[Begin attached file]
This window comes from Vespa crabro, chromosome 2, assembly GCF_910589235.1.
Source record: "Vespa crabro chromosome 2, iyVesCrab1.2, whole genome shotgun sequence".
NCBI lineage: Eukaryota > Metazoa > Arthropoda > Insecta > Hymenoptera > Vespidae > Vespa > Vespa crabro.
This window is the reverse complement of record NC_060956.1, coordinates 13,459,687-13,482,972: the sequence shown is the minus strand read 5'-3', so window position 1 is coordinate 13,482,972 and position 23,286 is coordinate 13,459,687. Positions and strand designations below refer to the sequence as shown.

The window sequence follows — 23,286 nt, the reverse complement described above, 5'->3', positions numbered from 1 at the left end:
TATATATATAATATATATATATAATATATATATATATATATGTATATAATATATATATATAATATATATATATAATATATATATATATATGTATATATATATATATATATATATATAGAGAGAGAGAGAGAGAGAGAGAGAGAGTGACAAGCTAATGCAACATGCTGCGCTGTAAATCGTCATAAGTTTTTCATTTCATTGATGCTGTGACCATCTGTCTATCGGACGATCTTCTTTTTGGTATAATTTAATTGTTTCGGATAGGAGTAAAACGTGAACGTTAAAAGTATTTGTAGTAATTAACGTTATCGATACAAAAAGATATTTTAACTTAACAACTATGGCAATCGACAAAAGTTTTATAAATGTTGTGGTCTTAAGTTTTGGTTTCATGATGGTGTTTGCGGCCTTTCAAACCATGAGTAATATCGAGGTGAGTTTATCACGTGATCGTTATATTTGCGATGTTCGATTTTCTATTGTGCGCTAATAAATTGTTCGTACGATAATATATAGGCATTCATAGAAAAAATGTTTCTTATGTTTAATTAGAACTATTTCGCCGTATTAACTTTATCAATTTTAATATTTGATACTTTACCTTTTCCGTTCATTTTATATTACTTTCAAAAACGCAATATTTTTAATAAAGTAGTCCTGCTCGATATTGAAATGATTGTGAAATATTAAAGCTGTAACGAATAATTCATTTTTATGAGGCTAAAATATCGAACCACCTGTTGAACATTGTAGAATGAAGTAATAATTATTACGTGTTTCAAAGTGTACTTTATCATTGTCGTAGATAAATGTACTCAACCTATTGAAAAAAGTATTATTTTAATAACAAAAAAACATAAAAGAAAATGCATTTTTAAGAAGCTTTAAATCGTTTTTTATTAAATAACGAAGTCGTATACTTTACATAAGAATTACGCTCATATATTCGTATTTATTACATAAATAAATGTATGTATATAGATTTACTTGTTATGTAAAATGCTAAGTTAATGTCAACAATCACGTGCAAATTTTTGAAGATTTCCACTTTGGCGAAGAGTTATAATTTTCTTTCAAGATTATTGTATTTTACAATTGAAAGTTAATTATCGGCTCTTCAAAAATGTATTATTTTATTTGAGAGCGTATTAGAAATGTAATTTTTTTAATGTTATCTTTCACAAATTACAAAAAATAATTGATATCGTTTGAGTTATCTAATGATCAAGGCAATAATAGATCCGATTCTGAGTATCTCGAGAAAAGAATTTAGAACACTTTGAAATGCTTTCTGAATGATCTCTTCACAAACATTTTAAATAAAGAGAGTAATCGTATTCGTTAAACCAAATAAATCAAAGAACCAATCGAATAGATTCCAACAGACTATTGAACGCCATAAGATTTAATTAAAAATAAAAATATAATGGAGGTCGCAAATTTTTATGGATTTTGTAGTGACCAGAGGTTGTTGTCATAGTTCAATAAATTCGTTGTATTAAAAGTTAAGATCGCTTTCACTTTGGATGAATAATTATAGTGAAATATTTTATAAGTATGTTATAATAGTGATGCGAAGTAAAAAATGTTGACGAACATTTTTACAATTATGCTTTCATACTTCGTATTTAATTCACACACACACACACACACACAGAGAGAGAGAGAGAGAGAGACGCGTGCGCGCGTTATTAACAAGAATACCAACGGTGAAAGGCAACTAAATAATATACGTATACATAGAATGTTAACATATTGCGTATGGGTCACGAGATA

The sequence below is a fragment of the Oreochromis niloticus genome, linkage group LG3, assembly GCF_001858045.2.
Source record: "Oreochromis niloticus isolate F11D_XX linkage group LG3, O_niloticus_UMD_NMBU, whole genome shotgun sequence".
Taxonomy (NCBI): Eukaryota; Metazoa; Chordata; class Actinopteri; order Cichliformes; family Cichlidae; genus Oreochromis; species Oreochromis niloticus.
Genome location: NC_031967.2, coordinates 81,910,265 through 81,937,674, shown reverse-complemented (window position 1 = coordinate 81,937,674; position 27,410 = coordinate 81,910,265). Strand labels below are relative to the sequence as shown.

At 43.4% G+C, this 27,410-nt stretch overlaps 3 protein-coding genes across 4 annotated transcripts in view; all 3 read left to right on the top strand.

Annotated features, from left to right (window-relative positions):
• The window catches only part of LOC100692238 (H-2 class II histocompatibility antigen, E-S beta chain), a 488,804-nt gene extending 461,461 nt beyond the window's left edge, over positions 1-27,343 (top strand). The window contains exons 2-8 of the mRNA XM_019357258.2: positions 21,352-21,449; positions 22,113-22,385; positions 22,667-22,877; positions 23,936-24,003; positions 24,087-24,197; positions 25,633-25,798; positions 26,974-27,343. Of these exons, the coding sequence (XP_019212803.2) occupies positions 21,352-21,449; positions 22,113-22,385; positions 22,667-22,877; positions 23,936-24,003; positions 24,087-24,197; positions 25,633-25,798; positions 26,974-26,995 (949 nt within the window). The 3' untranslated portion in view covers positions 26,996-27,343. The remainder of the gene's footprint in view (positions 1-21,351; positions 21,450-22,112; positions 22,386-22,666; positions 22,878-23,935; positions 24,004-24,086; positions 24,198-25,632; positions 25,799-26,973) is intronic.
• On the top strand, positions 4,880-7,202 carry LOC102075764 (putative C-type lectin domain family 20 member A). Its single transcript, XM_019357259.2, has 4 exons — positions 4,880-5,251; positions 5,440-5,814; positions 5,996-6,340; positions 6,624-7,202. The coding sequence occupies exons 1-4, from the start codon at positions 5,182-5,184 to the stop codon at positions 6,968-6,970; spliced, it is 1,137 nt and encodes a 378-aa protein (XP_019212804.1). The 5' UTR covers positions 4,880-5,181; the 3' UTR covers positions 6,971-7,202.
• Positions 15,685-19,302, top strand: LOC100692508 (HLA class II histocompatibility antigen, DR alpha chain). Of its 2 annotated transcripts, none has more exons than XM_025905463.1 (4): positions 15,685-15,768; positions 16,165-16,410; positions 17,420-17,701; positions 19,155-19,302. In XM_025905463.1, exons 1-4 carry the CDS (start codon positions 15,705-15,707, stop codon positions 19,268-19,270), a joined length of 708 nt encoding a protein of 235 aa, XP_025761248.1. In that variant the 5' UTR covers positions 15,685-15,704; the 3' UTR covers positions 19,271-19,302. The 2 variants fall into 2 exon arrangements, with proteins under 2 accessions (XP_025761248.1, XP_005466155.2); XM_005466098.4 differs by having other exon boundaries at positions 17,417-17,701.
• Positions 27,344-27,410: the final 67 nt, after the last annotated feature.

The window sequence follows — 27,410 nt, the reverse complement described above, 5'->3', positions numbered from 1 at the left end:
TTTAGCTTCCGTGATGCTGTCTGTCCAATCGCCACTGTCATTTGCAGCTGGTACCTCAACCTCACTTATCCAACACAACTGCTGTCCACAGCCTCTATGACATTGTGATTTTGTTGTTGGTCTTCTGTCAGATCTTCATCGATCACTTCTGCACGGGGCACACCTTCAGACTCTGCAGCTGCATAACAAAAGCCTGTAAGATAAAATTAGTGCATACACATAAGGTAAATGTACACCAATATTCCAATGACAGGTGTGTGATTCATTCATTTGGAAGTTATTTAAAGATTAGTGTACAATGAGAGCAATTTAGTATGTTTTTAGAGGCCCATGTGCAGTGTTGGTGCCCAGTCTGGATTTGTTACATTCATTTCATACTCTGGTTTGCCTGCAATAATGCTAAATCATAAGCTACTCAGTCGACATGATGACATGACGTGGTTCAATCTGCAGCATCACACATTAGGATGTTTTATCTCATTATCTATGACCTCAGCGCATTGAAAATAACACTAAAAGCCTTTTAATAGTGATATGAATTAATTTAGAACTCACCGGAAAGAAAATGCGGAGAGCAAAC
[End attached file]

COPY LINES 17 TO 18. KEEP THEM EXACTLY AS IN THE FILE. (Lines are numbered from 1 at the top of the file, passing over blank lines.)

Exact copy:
The window sequence follows — 27,410 nt, the reverse complement described above, 5'->3', positions numbered from 1 at the left end:
TTTAGCTTCCGTGATGCTGTCTGTCCAATCGCCACTGTCATTTGCAGCTGGTACCTCAACCTCACTTATCCAACACAACTGCTGTCCACAGCCTCTATGACATTGTGATTTTGTTGTTGGTCTTCTGTCAGATCTTCATCGATCACTTCTGCACGGGGCACACCTTCAGACTCTGCAGCTGCATAACAAAAGCCTGTAAGATAAAATTAGTGCATACACATAAGGTAAATGTACACCAATATTCCAATGACAGGTGTGTGATTCATTCATTTGGAAGTTATTTAAAGATTAGTGTACAATGAGAGCAATTTAGTATGTTTTTAGAGGCCCATGTGCAGTGTTGGTGCCCAGTCTGGATTTGTTACATTCATTTCATACTCTGGTTTGCCTGCAATAATGCTAAATCATAAGCTACTCAGTCGACATGATGACATGACGTGGTTCAATCTGCAGCATCACACATTAGGATGTTTTATCTCATTATCTATGACCTCAGCGCATTGAAAATAACACTAAAAGCCTTTTAATAGTGATATGAATTAATTTAGAACTCACCGGAAAGAAAATGCGGAGAGCAAAC